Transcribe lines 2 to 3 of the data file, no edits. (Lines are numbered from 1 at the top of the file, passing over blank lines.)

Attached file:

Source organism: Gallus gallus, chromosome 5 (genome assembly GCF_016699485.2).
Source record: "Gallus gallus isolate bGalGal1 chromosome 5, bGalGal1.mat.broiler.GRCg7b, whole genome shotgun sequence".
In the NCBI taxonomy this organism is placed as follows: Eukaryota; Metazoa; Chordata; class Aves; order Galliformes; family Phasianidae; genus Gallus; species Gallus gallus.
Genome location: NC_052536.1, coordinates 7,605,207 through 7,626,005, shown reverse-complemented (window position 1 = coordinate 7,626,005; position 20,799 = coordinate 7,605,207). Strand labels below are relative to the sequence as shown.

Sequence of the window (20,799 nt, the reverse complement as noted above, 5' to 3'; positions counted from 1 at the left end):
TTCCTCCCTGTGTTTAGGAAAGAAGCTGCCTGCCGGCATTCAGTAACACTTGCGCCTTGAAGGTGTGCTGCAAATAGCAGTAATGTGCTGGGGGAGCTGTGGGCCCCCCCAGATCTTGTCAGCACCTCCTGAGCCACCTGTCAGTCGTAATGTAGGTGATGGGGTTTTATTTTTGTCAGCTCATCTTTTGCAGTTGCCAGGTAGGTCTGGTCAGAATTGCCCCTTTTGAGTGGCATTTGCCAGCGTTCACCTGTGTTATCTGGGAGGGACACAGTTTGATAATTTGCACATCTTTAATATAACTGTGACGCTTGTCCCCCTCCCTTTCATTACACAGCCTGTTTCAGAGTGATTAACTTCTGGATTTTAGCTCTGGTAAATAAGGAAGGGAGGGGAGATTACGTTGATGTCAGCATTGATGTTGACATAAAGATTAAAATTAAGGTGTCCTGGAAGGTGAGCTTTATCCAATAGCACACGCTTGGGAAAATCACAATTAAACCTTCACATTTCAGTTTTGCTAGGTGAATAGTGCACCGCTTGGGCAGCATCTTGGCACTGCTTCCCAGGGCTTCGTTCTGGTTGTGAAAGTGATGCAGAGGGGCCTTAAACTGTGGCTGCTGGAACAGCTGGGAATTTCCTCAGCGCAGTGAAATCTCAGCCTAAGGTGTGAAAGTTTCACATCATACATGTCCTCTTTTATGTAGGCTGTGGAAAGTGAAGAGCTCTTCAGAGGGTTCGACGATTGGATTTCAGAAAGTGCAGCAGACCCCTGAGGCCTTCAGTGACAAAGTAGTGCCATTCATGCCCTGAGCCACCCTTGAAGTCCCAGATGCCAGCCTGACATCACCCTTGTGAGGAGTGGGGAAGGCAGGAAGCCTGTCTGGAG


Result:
Source record: "Gallus gallus isolate bGalGal1 chromosome 5, bGalGal1.mat.broiler.GRCg7b, whole genome shotgun sequence".
In the NCBI taxonomy this organism is placed as follows: Eukaryota; Metazoa; Chordata; class Aves; order Galliformes; family Phasianidae; genus Gallus; species Gallus gallus.